Samsung shares plummet as Note 7 debacle deepens

Samsung recalls millions of smartphones
Samsung recalls millions of smartphones

Samsung's fire-prone smartphones are causing a flameout for its stock.

Shares of the world's biggest smartphone maker plunged 7% Monday after the company told owners of its high-end Galaxy Note 7 phone to stop using the devices over concerns they can burst into flames while charging.

Samsung's (SSNLF) alert urging customers to bring their Note 7 phones in for a replacement as soon as possible followed warnings from aviation authorities and airlines that the devices shouldn't be used aboard planes.

The cascade of negative headlines has deepened investors' worries about how badly the Note 7 debacle could hurt Samsung's reputation. The company has already lost a great opportunity to get ahead of its big rival Apple (AAPL), which unveiled the iPhone 7 last week.

samsung galaxy note 7 battery

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"If a customer is going out to buy a phone, they're going to buy an iPhone 7, not a Note 7," said Mark Newman, a Bernstein analyst who covers Samsung. He pointed out that the Note 7 was launched before the iPhone 7 and received better reviews.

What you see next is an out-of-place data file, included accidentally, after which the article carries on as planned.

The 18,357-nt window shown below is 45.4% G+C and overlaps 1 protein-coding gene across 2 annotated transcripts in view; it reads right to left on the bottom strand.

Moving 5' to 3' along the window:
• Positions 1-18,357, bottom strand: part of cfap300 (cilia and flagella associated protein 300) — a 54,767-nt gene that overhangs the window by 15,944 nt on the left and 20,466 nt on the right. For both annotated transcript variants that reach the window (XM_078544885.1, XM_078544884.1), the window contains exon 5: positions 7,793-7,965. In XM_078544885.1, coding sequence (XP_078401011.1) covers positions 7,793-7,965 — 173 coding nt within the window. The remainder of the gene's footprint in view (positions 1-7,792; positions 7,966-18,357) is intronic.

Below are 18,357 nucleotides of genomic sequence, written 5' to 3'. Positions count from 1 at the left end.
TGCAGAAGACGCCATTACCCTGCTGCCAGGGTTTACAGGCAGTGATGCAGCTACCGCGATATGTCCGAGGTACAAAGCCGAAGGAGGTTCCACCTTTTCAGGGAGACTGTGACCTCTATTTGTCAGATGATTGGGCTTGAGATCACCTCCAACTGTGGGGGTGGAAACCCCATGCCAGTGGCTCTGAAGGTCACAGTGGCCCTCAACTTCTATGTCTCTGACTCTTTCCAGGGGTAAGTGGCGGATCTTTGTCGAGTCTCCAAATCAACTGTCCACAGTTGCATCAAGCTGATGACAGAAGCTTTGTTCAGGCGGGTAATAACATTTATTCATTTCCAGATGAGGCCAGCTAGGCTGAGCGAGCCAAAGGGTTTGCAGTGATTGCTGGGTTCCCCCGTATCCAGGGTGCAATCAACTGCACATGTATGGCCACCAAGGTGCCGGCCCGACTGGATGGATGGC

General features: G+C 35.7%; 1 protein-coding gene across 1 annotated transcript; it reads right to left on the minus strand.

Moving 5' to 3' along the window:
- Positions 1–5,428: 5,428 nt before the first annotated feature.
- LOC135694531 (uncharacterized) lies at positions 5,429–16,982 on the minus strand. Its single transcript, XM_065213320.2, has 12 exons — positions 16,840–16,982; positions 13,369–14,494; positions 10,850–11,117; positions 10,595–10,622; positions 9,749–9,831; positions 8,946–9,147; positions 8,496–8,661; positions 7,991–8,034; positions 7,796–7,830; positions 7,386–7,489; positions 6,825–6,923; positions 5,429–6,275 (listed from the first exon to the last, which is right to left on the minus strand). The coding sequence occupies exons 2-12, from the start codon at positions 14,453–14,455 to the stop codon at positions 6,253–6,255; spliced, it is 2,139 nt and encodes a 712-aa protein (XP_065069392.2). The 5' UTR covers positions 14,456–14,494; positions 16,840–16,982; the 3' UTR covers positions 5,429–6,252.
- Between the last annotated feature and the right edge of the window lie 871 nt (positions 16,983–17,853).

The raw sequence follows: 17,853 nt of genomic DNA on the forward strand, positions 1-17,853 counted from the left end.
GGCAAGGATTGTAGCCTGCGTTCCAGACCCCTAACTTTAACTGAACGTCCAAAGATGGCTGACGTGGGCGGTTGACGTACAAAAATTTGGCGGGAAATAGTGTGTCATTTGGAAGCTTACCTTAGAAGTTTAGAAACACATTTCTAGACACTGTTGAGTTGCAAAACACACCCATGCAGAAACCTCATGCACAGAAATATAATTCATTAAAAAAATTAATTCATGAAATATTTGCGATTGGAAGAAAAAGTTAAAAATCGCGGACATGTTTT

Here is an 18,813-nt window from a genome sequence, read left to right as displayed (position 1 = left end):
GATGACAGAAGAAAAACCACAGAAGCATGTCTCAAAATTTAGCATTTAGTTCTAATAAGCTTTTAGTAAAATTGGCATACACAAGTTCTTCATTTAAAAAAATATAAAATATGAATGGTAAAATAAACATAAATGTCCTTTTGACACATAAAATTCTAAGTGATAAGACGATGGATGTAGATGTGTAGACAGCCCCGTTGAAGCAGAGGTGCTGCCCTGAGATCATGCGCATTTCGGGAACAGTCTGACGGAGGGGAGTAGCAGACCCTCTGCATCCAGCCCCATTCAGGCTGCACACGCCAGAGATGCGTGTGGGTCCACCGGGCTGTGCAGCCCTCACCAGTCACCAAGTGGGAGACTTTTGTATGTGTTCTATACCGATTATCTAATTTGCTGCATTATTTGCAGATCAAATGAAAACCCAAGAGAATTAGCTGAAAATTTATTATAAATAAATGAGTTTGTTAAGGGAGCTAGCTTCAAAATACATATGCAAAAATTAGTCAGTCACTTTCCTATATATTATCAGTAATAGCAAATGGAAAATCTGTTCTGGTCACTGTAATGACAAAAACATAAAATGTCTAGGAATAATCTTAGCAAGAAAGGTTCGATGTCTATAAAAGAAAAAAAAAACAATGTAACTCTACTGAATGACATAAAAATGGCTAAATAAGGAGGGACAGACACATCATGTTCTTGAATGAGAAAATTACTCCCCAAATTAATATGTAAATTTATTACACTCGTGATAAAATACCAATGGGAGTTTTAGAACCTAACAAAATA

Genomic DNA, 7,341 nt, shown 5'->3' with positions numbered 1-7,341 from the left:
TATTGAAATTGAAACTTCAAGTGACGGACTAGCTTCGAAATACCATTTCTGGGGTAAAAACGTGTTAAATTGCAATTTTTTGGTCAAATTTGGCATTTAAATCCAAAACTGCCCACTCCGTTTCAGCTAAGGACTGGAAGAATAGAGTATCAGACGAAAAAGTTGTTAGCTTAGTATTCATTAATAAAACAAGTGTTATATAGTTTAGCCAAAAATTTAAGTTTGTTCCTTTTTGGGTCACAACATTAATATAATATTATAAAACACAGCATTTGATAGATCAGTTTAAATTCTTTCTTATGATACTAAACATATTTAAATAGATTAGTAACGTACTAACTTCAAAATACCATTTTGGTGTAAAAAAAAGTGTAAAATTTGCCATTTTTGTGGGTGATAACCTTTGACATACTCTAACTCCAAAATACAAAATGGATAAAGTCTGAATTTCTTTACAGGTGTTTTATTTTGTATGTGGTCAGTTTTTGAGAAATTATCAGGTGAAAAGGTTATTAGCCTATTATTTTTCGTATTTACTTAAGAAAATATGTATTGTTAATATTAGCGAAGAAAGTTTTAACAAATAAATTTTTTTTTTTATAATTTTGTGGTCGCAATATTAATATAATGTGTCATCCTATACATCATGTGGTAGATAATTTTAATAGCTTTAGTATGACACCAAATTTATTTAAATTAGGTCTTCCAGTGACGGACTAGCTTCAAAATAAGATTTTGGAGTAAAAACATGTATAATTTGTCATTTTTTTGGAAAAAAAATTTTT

Samsung said 10 days ago that it was halting sales of the Note 7 and recalling about 2.5 million of the devices around the globe. The warnings to stop using the phones on planes and elsewhere came at the end of last week.

The cost of the recall is estimated to be in the hundreds of millions of dollars, analysts say. But with more than $25 billion wiped off the company's market value in less than two weeks, the bigger question is how long the fallout will last.

Samsung Galaxy Note 7

Related: Can aviation authorities' Galaxy Note 7 warning be enforced?

"If they really fumble and this whole thing goes on longer and there's more stories and more bad press, it could possibly hurt their reputation and their sales next year," Newman said. "That fear factor is driving the shares down."

But Samsung's Note 7 storm will "most likely blow over in a couple of months," he said. "Longer term, Samsung is a strong brand with great products. Most of them don't explode."

The company is "going out of its way to resolve the issue quickly," Newman said, contrasting it with the slow response of Japanese company Takata to its exploding airbags scandal.

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